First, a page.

Syrup, by Max Barry
About fifteen years ago I read this novel when it first came out, and I remember finding it entertaining then, and it was certainly entertaining to read now, albeit on a somewhat different level and with a bit more sarcasm and irony about it. At its heart, this is a book that was written in order to skewer marketing  campaigns and the way that entertainment and advertising work to influence people based on psychology rather than on anything that is considered to be real and genuine, while also simultaneously skewering a hipster mentality that despises anything for being popular or related to money making. What is perhaps most revealing about the book is the groveling disclaimer at the beginning of the book that suggests a strong need to avoid some lawsuits from Coca Cola based on the way that this film pokes fun of how sodas are marketed, far beyond the usual authorial dodge that all portrayals of people in the book are imaginary even when they are not. The strongly worded, even cringy disclaimer is evidence of just how sharply the satire must have stung some of its early readers.
A basic and largely spoiler-free summary of the story goes as follows. A struggling young man whose parents moved to Iowa comes up with an idea for marketing an edgy soda with an unpronounceable name but fails to do his homework and allows his roommate and former friend to swipe the idea from him. Meanwhile, he finds himself in love with a fake lesbian who has her own struggles with the supposed patriarchy and receiving the respect that she feels she deserves while also having an aspiring actress and model that he crashes with whenever things go wrong as they frequently do. An increasingly improbable series of events and manipulations forces the people to work with famous actors in the creation of a film that is funded in large part by Coca Cola in order to promote its soda, and the reader cheers on our group of underdogs as they attempt to claim their place in the world of marketing and overcome the deeds of traitorous enemies who try to exploit the weaknesses they see in rivals. Whatever claims that this book does not reflect reality do not matter as much as the way that they appear to reflect reality, especially when one considers the massive amount of niche guerrilla marketing and product placement that goes on in our world.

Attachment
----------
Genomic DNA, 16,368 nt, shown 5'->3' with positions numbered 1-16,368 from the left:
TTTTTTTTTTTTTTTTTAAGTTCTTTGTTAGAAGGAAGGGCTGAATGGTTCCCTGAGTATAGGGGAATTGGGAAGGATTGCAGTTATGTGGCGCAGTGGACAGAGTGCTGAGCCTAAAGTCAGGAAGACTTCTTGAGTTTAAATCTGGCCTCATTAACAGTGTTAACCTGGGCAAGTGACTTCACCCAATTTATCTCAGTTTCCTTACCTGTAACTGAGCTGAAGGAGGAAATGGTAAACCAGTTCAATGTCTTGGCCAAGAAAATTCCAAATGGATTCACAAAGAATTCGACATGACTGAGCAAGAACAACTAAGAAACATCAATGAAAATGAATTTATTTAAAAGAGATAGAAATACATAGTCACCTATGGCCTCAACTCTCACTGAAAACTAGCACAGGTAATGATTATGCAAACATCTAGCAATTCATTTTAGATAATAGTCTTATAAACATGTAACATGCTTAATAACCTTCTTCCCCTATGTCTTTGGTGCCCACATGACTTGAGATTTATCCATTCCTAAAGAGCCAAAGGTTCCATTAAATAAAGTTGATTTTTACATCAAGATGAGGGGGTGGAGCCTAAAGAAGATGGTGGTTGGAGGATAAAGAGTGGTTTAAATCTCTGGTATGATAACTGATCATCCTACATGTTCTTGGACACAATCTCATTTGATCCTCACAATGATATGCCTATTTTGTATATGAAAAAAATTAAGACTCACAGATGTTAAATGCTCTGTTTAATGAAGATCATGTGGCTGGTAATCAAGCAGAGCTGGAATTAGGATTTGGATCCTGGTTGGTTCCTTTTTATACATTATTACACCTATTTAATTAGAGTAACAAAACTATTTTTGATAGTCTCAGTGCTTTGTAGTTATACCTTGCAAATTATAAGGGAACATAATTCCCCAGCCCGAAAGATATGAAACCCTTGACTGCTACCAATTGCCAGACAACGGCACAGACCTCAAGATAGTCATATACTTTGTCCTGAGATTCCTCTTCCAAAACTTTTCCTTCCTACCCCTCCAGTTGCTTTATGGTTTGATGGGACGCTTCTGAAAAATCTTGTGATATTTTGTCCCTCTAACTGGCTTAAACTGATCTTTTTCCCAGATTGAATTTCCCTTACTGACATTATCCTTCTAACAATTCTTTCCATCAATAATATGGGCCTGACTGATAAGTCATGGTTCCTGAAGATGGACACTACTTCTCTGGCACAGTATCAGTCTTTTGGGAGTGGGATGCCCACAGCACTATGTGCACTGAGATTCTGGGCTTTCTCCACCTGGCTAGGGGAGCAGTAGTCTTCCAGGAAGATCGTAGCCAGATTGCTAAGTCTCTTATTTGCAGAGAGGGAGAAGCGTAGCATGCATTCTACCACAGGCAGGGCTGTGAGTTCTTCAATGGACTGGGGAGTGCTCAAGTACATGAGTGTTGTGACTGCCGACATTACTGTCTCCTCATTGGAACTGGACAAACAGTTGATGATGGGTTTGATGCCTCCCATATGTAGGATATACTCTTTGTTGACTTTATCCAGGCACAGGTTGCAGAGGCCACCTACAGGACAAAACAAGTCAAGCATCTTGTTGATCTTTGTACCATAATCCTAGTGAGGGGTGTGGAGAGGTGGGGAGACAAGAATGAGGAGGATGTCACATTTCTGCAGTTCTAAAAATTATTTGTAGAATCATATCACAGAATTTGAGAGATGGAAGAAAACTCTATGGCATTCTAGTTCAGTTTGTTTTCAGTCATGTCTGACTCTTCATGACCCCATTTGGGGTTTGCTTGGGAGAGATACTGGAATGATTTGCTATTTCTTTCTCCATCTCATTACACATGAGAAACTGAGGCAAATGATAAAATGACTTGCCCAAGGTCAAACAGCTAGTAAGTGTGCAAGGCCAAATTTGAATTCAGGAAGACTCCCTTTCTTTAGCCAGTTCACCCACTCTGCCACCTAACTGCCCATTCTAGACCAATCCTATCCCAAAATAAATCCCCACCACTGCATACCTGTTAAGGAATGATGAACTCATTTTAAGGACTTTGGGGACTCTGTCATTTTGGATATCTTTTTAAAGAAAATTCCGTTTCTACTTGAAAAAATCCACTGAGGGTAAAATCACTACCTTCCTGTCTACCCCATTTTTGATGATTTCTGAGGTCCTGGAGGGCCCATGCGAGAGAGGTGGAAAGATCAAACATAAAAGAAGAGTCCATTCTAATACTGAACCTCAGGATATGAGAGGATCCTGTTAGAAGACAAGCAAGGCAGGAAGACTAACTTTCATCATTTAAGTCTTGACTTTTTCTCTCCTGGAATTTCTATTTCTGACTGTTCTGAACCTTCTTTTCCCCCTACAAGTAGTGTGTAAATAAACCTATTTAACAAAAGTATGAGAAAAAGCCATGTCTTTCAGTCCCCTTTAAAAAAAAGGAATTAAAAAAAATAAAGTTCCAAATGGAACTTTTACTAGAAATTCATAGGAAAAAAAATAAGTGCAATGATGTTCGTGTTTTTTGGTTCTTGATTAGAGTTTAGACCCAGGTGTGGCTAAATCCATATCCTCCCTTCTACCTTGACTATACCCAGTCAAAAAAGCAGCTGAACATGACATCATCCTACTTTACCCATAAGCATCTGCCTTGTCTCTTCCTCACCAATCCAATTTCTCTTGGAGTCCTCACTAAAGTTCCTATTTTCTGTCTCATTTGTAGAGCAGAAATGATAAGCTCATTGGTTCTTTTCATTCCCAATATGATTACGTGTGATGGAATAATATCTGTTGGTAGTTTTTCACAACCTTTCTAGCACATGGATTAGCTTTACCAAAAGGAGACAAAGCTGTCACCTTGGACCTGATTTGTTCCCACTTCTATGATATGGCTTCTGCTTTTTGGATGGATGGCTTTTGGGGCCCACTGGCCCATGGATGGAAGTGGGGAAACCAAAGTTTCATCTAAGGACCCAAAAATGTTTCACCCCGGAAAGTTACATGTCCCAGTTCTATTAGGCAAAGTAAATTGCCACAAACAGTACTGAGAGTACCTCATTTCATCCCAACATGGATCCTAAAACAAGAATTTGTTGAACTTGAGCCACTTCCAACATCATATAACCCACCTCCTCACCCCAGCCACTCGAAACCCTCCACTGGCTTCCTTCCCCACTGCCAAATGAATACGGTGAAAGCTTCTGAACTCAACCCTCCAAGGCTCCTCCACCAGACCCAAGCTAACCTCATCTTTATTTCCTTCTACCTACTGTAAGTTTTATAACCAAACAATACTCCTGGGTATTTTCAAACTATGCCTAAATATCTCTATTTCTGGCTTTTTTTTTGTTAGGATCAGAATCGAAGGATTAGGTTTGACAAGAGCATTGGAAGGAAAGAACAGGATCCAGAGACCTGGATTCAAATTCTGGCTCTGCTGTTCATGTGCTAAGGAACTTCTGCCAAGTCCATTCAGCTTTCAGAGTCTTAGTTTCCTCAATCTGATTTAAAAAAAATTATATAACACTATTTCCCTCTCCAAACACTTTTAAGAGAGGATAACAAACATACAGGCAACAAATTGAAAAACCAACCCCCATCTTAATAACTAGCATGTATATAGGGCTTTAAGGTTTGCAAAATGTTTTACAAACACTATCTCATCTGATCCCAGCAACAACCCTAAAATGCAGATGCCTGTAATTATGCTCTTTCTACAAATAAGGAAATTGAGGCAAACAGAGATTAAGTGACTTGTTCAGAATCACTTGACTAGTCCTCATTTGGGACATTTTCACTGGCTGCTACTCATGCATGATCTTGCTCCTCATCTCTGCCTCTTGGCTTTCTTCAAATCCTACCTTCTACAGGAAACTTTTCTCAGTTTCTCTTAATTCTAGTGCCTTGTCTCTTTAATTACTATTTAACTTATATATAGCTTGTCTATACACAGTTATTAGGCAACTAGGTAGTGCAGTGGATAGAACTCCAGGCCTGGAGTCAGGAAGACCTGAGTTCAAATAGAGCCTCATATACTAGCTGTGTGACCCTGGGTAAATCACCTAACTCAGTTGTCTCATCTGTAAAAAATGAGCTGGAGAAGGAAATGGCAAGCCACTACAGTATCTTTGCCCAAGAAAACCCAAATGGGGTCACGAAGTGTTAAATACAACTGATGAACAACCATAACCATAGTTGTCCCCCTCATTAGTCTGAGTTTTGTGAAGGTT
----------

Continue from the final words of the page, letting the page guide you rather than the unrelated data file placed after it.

This is, without a doubt, a pretty edgy story and not one that will receive universal acclaim. Even so, this book is like red meat to those who want to make fun of the way that business concerns and the practical psychological approach of marketing and advertising trump a great deal of what people think should be the case. The tale is told in snappy short segments for those who appear to have short attention spans and many of the main characters and even minor characters of this novel have annoying issues with their identity, choosing the most odd names as ways of distinguishing themselves. It is as if the author is not only trying to lampoon marketing techniques in our world and the ubiquity of product placement and the way that the behavior of people in films and televisions influences our own, but also the way that our identity is malleable and often used as a cheap way of making us appear different by joining the trends of covering up our true selves and our true experiences with all kinds of lies and fictions and subterfuges, as if we do not want anyone to know us or to accept that we are part of a common humanity worth being respected on our own merits.
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